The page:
The Tour of Lords
The Lords Museum is simply outstanding. As one enters the oldest sports museum in the world, you're surrounded by hundreds of historic artifacts, paintings and drawings of famous cricketers and an exhaustive range of rare cricket memorabilia collected by the MCC for over 150 years, meticulously show-cased at this marvelous museum.
I'd seen the original Prudential Cup on TV and never realized it was so huge. Clive Lloyd lifted it twice and Kapil Dev once; and I just can't imagine a not-so-towering person like Rahul Dravid lifting it that easily. I'm sure he'd have staggered a bit. On display was cricket gear from the days of W.G. Grace to the present, including those belonging to some cricketing legends such as Sir Don Bradman, Gary Sobers, Victor Trumper, Jack Hobbs, Geoffrey Boycott, Viv Richards, Denis Lillee, to name just a few. And not to miss is the much-discussed shirt which Saurav Ganguly's ripped off to celebrate the sensational win over England in the NatWest Trophy finals on this very ground. There's also the skull cap worn by Sunil Gavaskar, before helmets became popular.
A major attraction at the museum is the world-renowned Ashes Urn - the original one, mind you. As I looked at it, displayed proud in the glass case I said to me, "So, this is what the English-Aussies 'cricket wars' are fought for." The 122-year old, 4 inch high trophy was recently repaired after an x-ray showed it had a crack in the stem between the body of the urn and its foot. Compare this to the glittering, ashes-shaped Waterford trophy of the present time, the terracotta urn looks tiny and delicate; but not its long history and the emotions it contributes when the two countries slug it out on the cricket field. Legend has it that when England lost to Australia in England for the first time, way back on the 29th of August 1882, a satirical obituary was published in a newspaper called 'Sporting Times'. And the 'Ashes' - an urn containing the ashes of a bail that was burnt - came to symbolize the 'Death of English Cricket'. Since then, the bi-annual cricket battle between England and Australia has resulted in a fierce rivalry to regain the 'Ashes'.
The sparrow (now stuffed) was 'run down' by a cricket ball during a game being played at Lords. Jahangir Khan, a Pakistani playing for Cambridge University against the MCC, was responsible for 'bowling out' the passing sparrow. I can imagine the scenario at the ground what will all that blood and feathers spattered on the turf. I don't think there's any other such incident reported elsewhere; at least I haven't heard of it.
The cricket bat on display caught my attention. As I peered closer I realized that this belonged to England's prolific run-scorer, Jack Hobbs. The inscription on the bat - and its in his own handwriting - reads, "This is the bat with which I scored my 127th century beating the record held by W.G. Grace..." This was a game between Surrey vs Somerset in 1926. That's memorabilia for you.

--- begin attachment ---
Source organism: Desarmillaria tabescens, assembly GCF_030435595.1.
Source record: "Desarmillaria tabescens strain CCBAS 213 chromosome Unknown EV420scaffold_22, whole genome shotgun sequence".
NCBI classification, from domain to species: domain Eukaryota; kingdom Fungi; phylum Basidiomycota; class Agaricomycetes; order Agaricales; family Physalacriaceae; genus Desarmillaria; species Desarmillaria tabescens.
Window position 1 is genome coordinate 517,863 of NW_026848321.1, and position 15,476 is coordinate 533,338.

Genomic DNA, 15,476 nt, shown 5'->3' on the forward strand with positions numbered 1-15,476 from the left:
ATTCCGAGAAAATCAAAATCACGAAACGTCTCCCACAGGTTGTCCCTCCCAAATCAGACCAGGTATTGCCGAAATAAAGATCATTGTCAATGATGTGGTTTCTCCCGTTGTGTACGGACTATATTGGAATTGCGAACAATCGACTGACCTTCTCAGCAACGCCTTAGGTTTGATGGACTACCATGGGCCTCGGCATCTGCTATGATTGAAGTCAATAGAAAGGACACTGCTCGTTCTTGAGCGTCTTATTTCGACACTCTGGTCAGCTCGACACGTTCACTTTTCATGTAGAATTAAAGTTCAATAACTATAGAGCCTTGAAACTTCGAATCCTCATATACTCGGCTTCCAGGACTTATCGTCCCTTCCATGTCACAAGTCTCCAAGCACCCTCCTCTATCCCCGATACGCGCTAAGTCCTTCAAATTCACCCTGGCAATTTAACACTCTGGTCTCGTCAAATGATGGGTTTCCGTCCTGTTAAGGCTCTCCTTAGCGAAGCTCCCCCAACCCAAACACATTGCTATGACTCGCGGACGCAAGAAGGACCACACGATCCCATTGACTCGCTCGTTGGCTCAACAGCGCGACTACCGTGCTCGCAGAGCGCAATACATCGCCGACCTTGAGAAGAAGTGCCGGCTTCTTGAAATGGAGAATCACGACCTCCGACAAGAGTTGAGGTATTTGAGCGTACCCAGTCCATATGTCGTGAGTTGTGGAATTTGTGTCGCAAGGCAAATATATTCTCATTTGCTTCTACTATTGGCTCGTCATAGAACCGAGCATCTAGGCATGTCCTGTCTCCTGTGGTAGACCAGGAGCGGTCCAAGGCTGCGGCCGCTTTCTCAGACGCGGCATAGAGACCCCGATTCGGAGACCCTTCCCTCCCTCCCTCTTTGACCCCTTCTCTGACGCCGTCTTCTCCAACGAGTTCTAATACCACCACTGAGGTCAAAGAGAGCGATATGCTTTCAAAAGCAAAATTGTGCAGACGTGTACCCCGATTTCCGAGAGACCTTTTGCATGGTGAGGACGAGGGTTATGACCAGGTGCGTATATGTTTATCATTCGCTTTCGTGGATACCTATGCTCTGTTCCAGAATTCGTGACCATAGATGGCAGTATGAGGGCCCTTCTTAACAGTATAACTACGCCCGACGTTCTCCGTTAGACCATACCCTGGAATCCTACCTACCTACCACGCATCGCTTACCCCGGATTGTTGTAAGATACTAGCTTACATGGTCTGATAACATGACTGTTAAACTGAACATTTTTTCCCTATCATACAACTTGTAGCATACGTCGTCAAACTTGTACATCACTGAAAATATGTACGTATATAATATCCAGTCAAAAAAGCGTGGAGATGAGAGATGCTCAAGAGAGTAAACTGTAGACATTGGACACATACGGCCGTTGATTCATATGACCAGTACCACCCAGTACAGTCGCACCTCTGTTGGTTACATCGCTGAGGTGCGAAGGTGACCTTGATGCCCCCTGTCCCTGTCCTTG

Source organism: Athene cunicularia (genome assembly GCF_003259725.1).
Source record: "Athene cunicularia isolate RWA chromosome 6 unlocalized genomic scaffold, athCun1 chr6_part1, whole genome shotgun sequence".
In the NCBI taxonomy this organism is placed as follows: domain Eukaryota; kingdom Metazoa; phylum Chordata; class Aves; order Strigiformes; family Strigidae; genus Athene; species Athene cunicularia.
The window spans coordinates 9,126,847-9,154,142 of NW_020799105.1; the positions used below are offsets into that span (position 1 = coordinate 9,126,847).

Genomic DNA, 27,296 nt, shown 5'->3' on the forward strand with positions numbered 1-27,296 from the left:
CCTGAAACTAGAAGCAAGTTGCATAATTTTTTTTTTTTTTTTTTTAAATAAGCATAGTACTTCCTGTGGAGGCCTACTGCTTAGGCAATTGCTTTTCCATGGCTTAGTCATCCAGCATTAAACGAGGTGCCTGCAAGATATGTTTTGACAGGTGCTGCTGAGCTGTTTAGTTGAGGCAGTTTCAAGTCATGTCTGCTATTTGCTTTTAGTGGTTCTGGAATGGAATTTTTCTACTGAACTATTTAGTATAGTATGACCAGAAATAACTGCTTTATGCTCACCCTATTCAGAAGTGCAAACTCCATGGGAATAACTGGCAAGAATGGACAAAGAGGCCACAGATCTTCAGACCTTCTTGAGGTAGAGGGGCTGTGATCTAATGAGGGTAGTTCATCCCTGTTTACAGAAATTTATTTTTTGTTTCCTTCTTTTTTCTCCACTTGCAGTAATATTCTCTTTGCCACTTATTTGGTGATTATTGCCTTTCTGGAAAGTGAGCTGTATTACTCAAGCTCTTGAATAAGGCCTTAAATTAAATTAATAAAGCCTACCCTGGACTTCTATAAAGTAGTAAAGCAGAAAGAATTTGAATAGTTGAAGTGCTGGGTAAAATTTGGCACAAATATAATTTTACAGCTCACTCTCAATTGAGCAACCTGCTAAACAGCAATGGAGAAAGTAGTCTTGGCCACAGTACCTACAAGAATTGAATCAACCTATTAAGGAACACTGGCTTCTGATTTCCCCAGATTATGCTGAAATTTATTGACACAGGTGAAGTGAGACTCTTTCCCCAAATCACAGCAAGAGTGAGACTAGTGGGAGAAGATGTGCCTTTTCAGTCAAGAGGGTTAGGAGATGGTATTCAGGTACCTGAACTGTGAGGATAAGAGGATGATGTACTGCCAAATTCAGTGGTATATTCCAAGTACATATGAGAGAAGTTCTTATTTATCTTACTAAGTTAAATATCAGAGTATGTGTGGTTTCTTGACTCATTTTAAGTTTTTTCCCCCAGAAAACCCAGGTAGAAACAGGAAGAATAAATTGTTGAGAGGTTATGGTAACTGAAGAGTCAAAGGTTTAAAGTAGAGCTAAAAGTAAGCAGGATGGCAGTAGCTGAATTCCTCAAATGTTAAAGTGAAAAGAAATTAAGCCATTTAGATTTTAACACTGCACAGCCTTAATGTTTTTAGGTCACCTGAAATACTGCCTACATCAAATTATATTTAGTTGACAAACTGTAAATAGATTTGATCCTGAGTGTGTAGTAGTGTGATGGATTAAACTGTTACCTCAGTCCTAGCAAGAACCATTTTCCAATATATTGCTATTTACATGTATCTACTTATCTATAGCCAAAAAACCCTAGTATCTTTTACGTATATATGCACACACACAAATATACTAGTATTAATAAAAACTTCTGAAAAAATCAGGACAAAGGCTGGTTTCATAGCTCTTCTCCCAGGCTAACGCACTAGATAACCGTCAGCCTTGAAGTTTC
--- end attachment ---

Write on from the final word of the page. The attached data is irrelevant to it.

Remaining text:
The Lords museum isn't all that huge, but because of the sheer number of artifacts on display, from the birth of cricket to the present time, half hour isn't just. Mike, the guide's call urging everyone to move on made us skip out seeing a lot. Perhaps another time, if I do get a chance to visit London again, I might just drop in and catch up on all that I missed.
The last stop was the futuristic Media Centre, built at a whooping cost of some 5 million pounds. You've seen it on TV, heard it described by commentators after commentators, but the thrill of actually being there is something else. The state-of-the-art NatWest Media Centre is widely acknowledged as the most innovative architecture in London. And it truly is - all 100-tonnes of it. Towering over the east end side of the ground (often referred to as the 'Nursery End'), what makes it rather unusual is that it's a single-shell aluminum semi monocoque structure and was in fact fabricated in a shipyard and all 26 pre-fabricated sections were then assembled at the ground. The Media Centre is raised 15 metres above the ground, has a 9 degree forward incline glass carefully designed so as not to reflect sunlight onto the playing area.
Lucky must be the Harsha Bhogles, the Ravi Shastris, the Rameez Raja's and 200 other sports journalists and commentators of this world to be up there and watch a game in progress. What would be more thrilling; the game or the view?
As we ended the tour, we thanked Mike for the excellent commentary and bringing to life this fascinating story of Lords. Wait till I get back and tell Roshan; he'd want to take the next plane to London.
Talking of Roshan reminded me that he'd asked us to buy him a bat. The Lords Shop was just behind the media centre, so we walked across. We spent about half hour there, found no bat within our budget and instead picked up a few souvenirs, and exited through the east gate onto St John's Wood Road.
A thought struck me; would the MCC allow me to take Jack Hobbs' bat as a souvenir. Quite unlikely; but hey! I can dream, can't I?
Next: Please, Can We Have the 'Kohinoor Diamond' Back?